Verdict I kept reading sentences twice. Mr Galgut has a disarmingly lovely way with words 🙂
A White Boy in Africa by Peter Godwin
Okay, so I love Peter Godwin’s writing and tales of Africa. The life white people used to live in colonial Africa has vanished now, but growing up in Rhodesia in the 1960s, Peter Godwin inhabited a magical and frightening world of leopard-hunting, lepers, witch doctors, snakes and forest fires.
Verdict. A classic, easy to read book that takes you to the heart of a different and vanished way of life. The writing is both adventure memoir and poignant moral dilemma.
Don’t let’s go to the Dogs Tonight by Alexandra Fuller
For me there’s nothing like a well written memoir, and if it involves either Asia or Africa, then I’m probably going to buy it.
Alexandra Fuller writes about her African Childhood in Zimbabwe, Malawi and Zambia with great wit and insight, relating her experiences of living through a civil war at an extraordinary time with an eccentric family that displayed an unbreakable loyalty to their family farms and Africa despite violence and uncertainty.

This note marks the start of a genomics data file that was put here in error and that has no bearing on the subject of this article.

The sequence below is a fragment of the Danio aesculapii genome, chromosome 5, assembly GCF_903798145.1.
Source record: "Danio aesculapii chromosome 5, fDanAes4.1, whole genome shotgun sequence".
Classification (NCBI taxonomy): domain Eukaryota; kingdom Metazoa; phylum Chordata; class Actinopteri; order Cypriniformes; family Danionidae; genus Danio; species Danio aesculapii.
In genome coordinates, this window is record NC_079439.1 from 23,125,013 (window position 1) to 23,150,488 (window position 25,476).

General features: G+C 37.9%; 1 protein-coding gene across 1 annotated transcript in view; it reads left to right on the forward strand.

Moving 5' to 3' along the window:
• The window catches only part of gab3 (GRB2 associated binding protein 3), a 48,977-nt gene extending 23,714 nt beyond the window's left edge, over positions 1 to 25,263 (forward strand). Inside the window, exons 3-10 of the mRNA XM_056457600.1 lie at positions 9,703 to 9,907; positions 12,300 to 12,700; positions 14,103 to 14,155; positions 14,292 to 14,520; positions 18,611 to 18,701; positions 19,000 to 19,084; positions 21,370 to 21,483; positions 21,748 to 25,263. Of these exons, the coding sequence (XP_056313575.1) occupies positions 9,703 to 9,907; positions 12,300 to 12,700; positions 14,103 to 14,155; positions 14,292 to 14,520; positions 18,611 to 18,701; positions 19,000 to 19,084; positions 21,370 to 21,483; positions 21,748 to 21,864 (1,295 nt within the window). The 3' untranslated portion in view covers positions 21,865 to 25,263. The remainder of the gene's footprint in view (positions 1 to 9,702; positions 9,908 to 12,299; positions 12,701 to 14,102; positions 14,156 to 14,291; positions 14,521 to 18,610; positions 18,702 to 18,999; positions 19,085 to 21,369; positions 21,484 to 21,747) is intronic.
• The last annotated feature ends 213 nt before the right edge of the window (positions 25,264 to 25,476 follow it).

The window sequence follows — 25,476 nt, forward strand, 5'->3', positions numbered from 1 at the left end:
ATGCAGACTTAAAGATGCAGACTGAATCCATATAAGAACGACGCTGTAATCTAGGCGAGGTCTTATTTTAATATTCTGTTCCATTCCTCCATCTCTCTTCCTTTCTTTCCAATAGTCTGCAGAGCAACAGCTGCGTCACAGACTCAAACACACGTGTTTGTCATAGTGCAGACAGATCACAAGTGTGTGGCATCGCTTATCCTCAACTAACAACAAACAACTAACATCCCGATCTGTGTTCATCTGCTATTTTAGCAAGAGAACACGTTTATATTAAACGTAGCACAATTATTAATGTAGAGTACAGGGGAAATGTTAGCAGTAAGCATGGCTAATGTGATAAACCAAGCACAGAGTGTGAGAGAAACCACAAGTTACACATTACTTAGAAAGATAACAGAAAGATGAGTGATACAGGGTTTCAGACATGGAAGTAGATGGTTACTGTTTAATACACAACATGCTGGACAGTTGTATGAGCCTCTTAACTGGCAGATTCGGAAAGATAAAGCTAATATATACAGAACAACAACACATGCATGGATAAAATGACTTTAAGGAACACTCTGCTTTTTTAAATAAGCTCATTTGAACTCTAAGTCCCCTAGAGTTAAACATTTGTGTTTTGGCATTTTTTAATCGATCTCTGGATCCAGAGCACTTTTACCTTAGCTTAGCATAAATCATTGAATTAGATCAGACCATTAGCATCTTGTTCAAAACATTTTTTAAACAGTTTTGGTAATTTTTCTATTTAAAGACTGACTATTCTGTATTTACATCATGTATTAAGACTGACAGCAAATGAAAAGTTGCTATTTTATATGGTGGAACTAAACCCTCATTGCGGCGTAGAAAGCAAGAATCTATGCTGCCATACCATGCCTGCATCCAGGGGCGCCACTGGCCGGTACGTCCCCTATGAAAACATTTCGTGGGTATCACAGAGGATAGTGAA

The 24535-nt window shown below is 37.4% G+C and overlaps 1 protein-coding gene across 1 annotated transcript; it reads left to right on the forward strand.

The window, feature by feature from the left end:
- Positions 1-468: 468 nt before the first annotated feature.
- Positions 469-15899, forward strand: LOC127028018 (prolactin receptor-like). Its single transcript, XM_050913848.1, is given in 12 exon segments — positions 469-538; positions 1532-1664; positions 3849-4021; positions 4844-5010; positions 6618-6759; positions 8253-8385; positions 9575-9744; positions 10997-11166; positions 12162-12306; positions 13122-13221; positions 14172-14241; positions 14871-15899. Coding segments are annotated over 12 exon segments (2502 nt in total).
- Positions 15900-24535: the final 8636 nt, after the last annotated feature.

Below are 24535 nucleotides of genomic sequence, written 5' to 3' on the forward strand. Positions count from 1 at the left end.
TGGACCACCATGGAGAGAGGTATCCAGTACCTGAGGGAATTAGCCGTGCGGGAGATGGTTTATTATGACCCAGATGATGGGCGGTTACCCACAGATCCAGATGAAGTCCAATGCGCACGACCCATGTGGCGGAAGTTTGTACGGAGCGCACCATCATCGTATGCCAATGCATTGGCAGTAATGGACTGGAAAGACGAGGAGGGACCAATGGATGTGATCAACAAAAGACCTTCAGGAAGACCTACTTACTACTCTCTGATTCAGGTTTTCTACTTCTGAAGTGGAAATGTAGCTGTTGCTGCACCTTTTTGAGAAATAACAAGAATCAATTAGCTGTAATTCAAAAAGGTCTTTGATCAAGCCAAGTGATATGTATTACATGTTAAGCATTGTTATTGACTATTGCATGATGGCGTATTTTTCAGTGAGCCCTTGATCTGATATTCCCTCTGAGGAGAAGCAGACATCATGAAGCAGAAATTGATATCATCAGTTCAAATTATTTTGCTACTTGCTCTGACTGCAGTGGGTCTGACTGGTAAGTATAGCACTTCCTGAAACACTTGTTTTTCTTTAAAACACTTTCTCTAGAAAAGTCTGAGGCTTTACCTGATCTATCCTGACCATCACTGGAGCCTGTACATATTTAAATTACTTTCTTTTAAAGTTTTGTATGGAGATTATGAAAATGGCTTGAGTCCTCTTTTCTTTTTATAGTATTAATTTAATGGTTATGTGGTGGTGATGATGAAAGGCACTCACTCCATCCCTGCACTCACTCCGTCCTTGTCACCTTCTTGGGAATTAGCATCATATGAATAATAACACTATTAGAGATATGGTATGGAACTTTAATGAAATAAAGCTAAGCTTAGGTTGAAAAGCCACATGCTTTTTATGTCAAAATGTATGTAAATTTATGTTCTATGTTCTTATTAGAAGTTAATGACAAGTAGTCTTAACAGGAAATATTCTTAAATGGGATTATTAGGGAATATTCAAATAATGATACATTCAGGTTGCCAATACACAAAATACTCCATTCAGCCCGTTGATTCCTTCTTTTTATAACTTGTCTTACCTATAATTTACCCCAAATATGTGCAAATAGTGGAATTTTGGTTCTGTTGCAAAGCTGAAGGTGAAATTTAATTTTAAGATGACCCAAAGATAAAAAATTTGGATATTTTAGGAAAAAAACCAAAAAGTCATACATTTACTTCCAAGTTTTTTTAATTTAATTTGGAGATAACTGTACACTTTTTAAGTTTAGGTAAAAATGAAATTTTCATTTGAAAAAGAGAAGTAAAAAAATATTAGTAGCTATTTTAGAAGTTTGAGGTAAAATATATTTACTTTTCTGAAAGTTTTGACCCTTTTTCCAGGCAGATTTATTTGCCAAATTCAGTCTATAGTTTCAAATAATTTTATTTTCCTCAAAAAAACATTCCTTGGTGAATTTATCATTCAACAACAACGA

Verdict After living for many years in Africa I both laughed and empathised with Ms Fuller’s memoir, because Africa gets deep into your veins.
One Thousand Chestnut Trees, a Novel of Korea by Mira Stout
A young woman embarks on a journey of self discovery by traveling to her mother’s homeland. She discovers a legacy left behind by the noble clan from which she’s descended and finds a temple, shielded by one thousand chestnut trees.
A temple that was erected by her great-grandfather in defiace of centures of invasions against Korea. I was hooked and fascinated very early on in the book.
Verdict Made me cry